C ( v , τ ) = i = 1 N p α i δ ( v - v i ) δ ( τ - τ i ) ( 12 )
and the transmitted and received waveforms related by

y ( t ) = i = 1 N p α i j2π v i t x ( t - τ i ) ( 13 )
which corresponds to signal propagation along Np physical paths, where αiεC, νiε[−νmax/2,νmax/2], and τiε[0,τmax] are the complex path gain, the Doppler shift, and the delay associated with the i-th physical path, respectively.

Though realistic, equation (13) is difficult to analyze and learn due to its nonlinear dependence on a potentially large number of physical parameters αiii. However, because of the finite signaling duration and bandwidth, the discrete path model can be accurately approximated by the channel model with the aid of sampling theorems and/or power series expansions. The channel model provides a low dimensional approximation of the discrete path model by uniformly sampling the physical multipath environment in the delay-Doppler domain at a resolution commensurate with W and T (Δτ=1/W, Δν=1/T ). That is,

y ( t ) l = 0 L - 1 k = - K K h l , k j2π k T t x ( t - l / W ) ( 14 ) h l , k i S τ , l S v , k α i - ( k - Tv i ) sin c ( k - Tv i ) sin c ( l - W τ i ) ( 15 )
where sinc(a)=sin(πa)/πa and L=┌Wτmax┐+1 and K=┌Tνmax/2 denote the maximum number of resolvable delays and one-sided, Doppler shifts within the delay-Doppler spreading function, respectively. The set Sτ,l={i:τiε[

Figure US08320489-20121127-P00004
/W−½W,l/W+½W)]} is the set of indices of all paths whose delays lie within the delay resolution bin of width Δτ=1/W centered around the l-th virtual delay, {circumflex over (τ)}l=
Figure US08320489-20121127-P00004
/W, while SV,K={i:νiε[k/T−½T,k/T+½T)]} denotes the set of indices of all paths whose Doppler shifts lie within the Doppler resolution bin of width Δν=1/T centered around the k-th virtual Doppler shift, {circumflex over (ν)}k=k/T The parameters hl,k are identified as the channel coefficients in the delay-Doppler domain. Equation (15) states that the channel coefficient hl,k approximately consist of the sum of the gains of all paths whose delays and Doppler shifts lie within the (l, k)-th delay-Doppler resolution bin of size Δτ×Δν centered around the sampling point ({circumflex over (τ)}l,{circumflex over (ν)}k)=(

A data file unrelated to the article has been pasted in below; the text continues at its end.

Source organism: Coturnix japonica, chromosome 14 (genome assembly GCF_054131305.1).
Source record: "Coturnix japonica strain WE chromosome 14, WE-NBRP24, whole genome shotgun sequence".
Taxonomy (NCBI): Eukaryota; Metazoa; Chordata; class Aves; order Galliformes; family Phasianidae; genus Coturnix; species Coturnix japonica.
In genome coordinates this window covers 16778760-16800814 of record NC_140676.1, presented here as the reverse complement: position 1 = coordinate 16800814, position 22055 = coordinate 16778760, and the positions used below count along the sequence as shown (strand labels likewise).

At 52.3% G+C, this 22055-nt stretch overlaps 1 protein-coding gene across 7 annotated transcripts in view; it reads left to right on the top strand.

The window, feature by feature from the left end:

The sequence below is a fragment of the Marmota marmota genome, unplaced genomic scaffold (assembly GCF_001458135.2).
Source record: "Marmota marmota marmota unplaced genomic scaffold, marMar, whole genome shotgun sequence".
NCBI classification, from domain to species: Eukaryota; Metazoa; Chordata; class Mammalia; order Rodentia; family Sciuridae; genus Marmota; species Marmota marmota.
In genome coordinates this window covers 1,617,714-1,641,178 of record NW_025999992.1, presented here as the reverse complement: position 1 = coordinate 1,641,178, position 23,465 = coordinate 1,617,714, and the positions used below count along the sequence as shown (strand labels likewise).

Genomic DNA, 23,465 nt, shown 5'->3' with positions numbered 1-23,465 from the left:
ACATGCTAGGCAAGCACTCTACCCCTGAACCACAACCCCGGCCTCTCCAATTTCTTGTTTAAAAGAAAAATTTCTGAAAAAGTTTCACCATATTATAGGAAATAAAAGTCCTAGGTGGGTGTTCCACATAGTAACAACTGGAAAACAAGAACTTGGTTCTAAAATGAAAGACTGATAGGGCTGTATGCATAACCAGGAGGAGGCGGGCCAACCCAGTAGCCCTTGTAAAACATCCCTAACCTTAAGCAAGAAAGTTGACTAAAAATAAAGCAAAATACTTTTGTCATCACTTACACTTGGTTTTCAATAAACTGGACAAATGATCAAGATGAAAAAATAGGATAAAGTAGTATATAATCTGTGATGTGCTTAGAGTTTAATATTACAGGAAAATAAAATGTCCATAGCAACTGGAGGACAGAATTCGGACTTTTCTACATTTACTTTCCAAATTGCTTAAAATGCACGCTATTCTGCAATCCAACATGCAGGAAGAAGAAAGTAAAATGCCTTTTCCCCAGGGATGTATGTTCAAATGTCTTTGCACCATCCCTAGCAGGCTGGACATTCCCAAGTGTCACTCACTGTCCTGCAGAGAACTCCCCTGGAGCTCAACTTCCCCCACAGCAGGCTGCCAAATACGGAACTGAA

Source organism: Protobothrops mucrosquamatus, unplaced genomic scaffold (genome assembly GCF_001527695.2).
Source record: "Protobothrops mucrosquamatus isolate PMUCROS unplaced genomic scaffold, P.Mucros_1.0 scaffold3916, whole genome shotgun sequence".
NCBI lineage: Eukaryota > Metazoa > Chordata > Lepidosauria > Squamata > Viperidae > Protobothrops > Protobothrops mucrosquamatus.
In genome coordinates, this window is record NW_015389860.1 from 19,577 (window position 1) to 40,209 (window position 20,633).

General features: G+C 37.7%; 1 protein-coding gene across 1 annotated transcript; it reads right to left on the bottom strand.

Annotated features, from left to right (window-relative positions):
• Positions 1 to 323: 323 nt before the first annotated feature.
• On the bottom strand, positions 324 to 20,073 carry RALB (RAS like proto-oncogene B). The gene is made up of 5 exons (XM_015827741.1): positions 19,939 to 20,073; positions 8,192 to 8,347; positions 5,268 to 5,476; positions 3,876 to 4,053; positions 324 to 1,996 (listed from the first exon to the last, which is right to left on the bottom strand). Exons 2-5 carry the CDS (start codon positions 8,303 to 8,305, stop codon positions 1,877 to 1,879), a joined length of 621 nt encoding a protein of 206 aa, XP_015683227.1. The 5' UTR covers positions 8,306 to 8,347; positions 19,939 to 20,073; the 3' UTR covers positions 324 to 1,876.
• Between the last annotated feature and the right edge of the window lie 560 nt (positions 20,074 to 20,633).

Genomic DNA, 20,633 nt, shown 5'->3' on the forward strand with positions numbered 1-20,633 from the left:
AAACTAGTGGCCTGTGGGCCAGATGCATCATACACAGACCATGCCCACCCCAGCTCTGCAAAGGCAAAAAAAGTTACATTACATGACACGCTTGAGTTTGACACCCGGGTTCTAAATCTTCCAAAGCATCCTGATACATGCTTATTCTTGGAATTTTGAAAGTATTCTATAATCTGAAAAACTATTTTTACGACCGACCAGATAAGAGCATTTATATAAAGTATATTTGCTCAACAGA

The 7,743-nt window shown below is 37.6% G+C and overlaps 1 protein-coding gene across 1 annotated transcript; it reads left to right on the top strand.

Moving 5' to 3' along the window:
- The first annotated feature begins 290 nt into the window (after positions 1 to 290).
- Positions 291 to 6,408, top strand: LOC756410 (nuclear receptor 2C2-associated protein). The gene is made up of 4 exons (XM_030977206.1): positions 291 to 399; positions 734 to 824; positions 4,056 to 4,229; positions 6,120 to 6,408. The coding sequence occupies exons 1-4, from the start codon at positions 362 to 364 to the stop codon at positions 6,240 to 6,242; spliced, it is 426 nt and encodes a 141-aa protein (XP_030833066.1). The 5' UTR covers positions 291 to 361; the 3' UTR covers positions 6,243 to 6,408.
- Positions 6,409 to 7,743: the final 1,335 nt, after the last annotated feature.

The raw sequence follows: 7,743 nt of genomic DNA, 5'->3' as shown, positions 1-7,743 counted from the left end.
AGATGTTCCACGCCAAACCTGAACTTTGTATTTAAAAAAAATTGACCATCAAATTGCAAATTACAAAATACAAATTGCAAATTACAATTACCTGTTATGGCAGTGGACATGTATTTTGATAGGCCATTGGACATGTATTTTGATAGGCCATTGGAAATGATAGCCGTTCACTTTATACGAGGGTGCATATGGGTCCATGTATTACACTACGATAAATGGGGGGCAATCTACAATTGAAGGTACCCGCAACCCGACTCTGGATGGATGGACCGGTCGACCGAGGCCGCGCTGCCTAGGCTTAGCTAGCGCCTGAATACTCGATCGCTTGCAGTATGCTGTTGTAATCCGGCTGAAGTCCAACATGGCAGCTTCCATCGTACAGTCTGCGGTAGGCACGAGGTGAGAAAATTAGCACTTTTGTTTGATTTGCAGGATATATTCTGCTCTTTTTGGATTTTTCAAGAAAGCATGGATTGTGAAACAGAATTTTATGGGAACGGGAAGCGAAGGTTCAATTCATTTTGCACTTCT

Figure US08320489-20121127-P00004
/W,k/T) in the delay-Doppler domain, as illustrated in FIG. 6. In essence, the virtual representation of equation (14) effectively approximates a discrete path doubly-selective channel in terms of an N-dimensional parameter comprised of the channel coefficients hl,k, where N=L×(2K+1)=(┌Wτmax┐+1)·(2┌Tνmax/2┐+1)≈τmaxνmaxN0.

With reference to FIG. 6, a plurality of resolution bins 600 having a resolution of 1/W in the delay domain space, and 1/T in the Doppler spread domain space are shown for a time window [0, τmax]. The plurality of dots 602 indicate gains received from different paths at a delay τ and Doppler shift ν.

Based on the interspacings between the multipath clusters within the delay-Doppler domain, doubly-selective channels can be characterized as either “rich” or “sparse”. In a rich multipath channel, the interspacings are smaller than Δτ=1/W in delay and Δν=1/T in Doppler shift. Sparse multipath channels, on the other hand, exhibit interspacings that are larger than Δτ and/or Δν, for example, as shown in FIG. 6, where not every resolution bin contains a multipath component or “dot” indicating a multipath component. In particular, since a channel coefficient consists of the sum of the gains of all paths falling within its respective delay-Doppler resolution bin, sparse doubly-selective channels tend to have far fewer than N nonzero channel coefficients at any fixed, but large enough signaling duration and/or bandwidth. Thus, the doubly selective channel may be considered sparse if D<<N where D=|{(

Figure US08320489-20121127-P00005
k):hl,k>0}| and N=L×(2K+1)≈τmaxνmaxN0 is the total number of resolvable delays and Doppler shifts (channel coefficients) within the delay-Doppler spread.

As a first illustrative training signal used in a doubly-selective channel, a single-carrier spread spectrum waveform corresponding to a particular spreading code with binary phase shift keying as the modulation scheme can be used. The resulting training waveform x(t) can be represented as